Following the incident on January 9, 2014, Defendant Ware sent an email to the E.H.T. High School on January 10, 2014, “concerning the charges against” DVR pursuant to the Memorandum of Agreement between the E.H.T. School District and the E.H.T. Police Department. [Docket Item 80 at 6 (citations omitted).] Defendant Scelso called DVR into her office at approximately 7:40 a.m. to discuss the “issue, ” which was relayed to Scelso to have taken place on school property, after having been alerted to the situation by E.H.T. High School's athletic director, Michael Pellegrino. Id. (citations omitted). DVR told Scelso his version of events, which included that he had been in possession of Bower, Jr.'s cell phone without permission or authority. Id. at 6-7 (citations omitted). Scelso asked DVR to provide a written statement, which he did, at approximately 8:01 a.m. Id. at 7 (citations omitted).

         At approximately 9:31 a.m., Scelso received an email from Defendant Ware about “‘an incident that occurred in the high school on 1/9/14 during wrestling practice.'” Id. (citing Docket Item 66-3 at 20). Ware's email said that a “cell phone was stolen out of a member of the wrestling team[']s locker that was reportedly locked[, ]” that “during the evening of 1/9/14 the phone was located in the possession of a fellow member of the wrestling team” and identified Bower, Jr. as the victim and DVR as “the accused.” Id. Detective Sergeant Fred Spano, E.H.T. police officer and official police liason officer to E.H.T. High School, also emailed Scelso additional information about the incident, including the new information that DVR had “stated that he flushed down the toilet.” [Docket Item 80 at 8 (citations omitted).]

         At approximately 12:00 p.m., Scelso called DVR back into her office and remarked that DVR “had not told her that he removed the iPhone's SIM card and disposed of same. Plaintiff conceded that he did not include that information in the written statement previously provided to Dr. Scelso.” Id. (citations omitted). Scelso then told DVR that he was suspended for four days. Id. Scelso contacted Paredes by phone at approximately 1:29 p.m. to inform him of the suspension. Id. at 9. Scelso also sent a written advisory to the “parent/guardian” of DVR regarding the suspension. Id. (citations omitted).

         Paredes did not ever tell Scelso that he wished to appeal or challenge the suspension; nor did he ever do so. Id. (citations omitted). The School District's Policy on Pupil Records allows for a procedure for a parent or an adult pupil to challenge a student's record (including a record of a suspension) that involves notifying the Superintendent in writing of the challenged issue and waiting for a determination from the Superintendent which is to be transmitted within ten (10) days, provides for a meeting between the district or its designee to discuss the issue if no agreement is reached, and allows for the parent or adult pupil to appeal the decision to the Board or the Commissioner of Education within ten (10) days, which then has twenty (20) days to render a decision; the Board's decision may then further be appealed to the Commissioner pursuant to N.J.S.A. 18A:6-9 and N.J.A.C. 6A:4. Id. at 12-13 (citations omitted).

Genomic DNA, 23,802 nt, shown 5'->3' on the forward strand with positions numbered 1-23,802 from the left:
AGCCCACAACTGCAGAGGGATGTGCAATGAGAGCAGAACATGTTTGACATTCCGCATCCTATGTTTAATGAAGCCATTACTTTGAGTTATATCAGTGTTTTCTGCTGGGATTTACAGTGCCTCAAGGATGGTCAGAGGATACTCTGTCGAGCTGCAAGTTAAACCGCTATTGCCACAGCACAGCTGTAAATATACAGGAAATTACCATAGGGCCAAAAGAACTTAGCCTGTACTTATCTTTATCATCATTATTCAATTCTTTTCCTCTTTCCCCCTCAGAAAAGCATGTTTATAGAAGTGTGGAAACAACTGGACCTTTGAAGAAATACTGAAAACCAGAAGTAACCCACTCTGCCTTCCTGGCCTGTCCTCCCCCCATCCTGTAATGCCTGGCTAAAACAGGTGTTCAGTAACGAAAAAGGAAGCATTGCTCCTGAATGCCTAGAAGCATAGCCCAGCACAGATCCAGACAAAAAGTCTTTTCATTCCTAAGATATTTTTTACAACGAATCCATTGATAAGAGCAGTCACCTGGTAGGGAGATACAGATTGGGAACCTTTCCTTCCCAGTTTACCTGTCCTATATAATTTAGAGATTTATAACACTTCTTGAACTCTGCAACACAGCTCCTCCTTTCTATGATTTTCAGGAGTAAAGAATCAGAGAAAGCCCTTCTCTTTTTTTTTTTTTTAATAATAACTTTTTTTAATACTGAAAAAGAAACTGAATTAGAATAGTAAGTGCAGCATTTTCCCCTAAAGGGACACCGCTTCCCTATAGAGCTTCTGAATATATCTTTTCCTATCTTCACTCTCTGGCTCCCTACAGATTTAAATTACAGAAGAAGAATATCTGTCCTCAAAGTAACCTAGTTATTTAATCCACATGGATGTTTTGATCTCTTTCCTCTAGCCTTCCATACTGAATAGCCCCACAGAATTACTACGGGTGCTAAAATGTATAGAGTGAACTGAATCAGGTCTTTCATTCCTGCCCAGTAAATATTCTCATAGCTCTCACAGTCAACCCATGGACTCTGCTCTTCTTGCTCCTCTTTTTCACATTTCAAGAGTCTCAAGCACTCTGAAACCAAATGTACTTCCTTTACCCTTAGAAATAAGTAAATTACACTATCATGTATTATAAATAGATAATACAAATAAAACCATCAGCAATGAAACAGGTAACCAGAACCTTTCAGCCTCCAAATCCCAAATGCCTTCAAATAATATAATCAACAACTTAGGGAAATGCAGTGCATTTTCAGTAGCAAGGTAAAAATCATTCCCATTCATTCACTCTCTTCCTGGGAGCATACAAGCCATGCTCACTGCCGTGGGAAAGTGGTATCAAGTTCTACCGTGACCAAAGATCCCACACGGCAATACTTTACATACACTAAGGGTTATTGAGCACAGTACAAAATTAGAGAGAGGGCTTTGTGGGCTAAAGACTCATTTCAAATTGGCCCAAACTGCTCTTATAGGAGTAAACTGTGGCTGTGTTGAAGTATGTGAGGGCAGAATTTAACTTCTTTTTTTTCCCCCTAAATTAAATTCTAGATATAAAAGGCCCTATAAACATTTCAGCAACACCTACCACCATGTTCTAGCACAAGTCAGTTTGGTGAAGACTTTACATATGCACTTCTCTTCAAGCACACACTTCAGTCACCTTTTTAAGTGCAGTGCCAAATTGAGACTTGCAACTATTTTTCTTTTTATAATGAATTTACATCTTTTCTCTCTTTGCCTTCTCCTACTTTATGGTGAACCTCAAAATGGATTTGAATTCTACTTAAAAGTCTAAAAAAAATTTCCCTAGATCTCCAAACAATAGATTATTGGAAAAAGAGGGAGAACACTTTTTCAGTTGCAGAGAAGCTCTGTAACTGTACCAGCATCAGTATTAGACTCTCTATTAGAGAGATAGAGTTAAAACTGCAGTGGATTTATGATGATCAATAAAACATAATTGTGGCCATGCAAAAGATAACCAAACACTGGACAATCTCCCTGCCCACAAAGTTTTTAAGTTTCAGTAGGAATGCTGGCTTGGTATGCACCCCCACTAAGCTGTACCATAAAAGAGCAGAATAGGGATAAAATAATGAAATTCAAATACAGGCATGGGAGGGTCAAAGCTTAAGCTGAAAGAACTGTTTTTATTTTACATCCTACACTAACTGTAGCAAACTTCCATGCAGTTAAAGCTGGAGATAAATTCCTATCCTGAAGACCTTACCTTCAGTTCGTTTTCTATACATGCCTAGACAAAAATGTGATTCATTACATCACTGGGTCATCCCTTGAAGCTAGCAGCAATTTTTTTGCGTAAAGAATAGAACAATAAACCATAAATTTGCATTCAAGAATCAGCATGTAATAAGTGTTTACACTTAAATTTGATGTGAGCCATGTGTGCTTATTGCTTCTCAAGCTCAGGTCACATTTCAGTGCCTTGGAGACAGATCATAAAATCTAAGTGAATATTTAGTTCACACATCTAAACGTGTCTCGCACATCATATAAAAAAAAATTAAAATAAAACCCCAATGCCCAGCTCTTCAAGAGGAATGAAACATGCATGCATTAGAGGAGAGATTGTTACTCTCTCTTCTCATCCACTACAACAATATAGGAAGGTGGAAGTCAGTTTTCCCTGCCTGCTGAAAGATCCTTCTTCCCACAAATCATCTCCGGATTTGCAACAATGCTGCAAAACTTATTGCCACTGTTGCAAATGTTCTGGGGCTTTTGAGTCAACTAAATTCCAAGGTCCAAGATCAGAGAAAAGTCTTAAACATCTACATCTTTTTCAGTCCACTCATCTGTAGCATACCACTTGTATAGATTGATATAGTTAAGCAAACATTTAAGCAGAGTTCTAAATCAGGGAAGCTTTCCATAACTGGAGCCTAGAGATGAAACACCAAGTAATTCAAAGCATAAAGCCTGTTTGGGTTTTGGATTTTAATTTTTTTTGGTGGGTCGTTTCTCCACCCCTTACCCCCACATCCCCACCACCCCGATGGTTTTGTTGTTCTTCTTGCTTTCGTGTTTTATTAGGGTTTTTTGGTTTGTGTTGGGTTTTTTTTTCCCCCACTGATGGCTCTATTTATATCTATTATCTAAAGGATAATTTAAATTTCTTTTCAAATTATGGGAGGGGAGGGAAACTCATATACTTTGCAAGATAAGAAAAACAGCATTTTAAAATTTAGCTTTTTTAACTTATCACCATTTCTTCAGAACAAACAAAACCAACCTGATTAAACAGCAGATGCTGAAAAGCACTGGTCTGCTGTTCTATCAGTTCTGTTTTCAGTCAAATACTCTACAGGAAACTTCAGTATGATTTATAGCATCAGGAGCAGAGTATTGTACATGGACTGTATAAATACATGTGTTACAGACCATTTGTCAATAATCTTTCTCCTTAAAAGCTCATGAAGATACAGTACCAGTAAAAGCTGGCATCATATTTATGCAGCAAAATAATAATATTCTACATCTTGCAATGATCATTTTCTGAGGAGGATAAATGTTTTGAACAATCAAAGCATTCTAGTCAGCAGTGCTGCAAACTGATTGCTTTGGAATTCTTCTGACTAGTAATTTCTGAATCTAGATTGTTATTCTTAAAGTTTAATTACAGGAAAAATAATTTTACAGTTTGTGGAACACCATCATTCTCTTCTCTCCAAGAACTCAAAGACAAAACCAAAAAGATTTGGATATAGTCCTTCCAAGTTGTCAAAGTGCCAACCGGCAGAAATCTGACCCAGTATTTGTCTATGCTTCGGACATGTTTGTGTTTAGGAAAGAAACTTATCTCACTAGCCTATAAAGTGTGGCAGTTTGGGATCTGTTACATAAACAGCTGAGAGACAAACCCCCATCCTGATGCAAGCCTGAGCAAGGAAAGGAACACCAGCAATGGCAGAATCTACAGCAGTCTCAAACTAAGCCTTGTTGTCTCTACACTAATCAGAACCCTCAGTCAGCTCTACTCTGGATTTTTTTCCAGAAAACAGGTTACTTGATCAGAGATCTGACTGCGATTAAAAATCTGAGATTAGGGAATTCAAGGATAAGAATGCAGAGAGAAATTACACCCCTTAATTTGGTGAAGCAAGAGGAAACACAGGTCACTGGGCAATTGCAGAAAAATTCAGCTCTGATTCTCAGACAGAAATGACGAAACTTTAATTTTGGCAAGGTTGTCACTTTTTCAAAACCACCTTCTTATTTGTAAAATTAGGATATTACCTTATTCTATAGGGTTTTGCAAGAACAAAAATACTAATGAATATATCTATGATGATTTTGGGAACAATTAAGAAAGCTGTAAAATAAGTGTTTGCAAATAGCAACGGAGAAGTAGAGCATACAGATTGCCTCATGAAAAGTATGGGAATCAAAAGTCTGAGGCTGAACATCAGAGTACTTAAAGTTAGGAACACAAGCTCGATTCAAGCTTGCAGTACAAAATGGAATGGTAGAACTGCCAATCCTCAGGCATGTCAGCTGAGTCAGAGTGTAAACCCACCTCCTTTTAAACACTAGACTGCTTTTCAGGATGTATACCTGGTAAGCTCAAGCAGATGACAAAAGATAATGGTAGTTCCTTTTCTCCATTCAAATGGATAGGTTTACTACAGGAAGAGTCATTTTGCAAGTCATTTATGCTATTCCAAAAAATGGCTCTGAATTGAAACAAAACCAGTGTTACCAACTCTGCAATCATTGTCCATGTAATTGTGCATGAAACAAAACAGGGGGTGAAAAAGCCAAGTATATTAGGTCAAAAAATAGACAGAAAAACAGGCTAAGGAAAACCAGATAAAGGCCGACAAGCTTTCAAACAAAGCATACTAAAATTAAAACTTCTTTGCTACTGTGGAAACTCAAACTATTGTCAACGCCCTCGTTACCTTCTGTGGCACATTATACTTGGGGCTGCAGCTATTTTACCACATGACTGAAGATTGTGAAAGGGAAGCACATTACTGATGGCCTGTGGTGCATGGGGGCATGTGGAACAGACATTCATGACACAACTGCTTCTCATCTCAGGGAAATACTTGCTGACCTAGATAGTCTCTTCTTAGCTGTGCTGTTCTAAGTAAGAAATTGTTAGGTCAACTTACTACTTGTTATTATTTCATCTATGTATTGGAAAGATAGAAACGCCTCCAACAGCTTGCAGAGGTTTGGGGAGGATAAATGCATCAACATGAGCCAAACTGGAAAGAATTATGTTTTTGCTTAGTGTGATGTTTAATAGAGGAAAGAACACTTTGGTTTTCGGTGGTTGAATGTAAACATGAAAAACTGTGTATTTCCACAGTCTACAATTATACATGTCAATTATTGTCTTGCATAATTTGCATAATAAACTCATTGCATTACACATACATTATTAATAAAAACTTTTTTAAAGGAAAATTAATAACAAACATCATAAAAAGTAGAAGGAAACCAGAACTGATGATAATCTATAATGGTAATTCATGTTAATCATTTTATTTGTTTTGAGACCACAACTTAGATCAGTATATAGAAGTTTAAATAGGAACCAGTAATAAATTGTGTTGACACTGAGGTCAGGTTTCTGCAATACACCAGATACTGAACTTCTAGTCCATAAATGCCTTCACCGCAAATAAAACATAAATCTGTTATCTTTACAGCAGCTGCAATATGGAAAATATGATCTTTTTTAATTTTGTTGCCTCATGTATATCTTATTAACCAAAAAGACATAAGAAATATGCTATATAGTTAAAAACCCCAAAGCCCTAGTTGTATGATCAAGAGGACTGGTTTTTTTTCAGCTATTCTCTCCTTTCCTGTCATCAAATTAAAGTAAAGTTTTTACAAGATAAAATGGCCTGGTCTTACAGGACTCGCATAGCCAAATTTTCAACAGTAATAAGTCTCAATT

B. Procedural Background

         A detailed procedural history of this action is related in the Court's previous Opinion. [Docket Item 80 at 13-14.] The Court presumes the reader's familiarity and recounts only the procedural background to the instant motion.

         The Court's Opinion and Order of December 26, 2017 [Docket Items 80 & 81] resolved Plaintiffs' motion for summary judgment [Docket Item 64], as well as the two summary judgment motions filed by the Defendants [Docket Items 63 & 66].

         Plaintiffs timely filed the instant Motion for Reconsideration. [Docket Item 82.] The Board Defendants filed a Response in Opposition [Docket Item 83] and a Cross-Motion for Rule 11 Sanctions Docket Item 84]. The Officer Defendants filed a Response in Opposition as well. [Docket Item 85.] Plaintiffs filed a Reply/Response in Opposition to the Sanctions motion, wherein they sought sanctions in relation to the Board Defendants' sanctions motion. [Docket Item 86.] The Board Defendants filed a Reply. [Docket Item 87.]

         III. Standard of Review

         Local Civil Rule 7.1 allows a party to seek a motion for reconsideration or reargument of "matter[s] or controlling decisions which the party believes the Judge or Magistrate Judge has overlooked . . . ." Local Civ. R. 7.1(i). Whether to grant a motion for reconsideration is a matter within the Court's discretion, but it should only be granted where such facts or legal authority were indeed presented but overlooked. See DeLong v. Raymond Int'l Inc., 622 F.2d 1135, 1140 (3d Cir. 1980), overruled on ...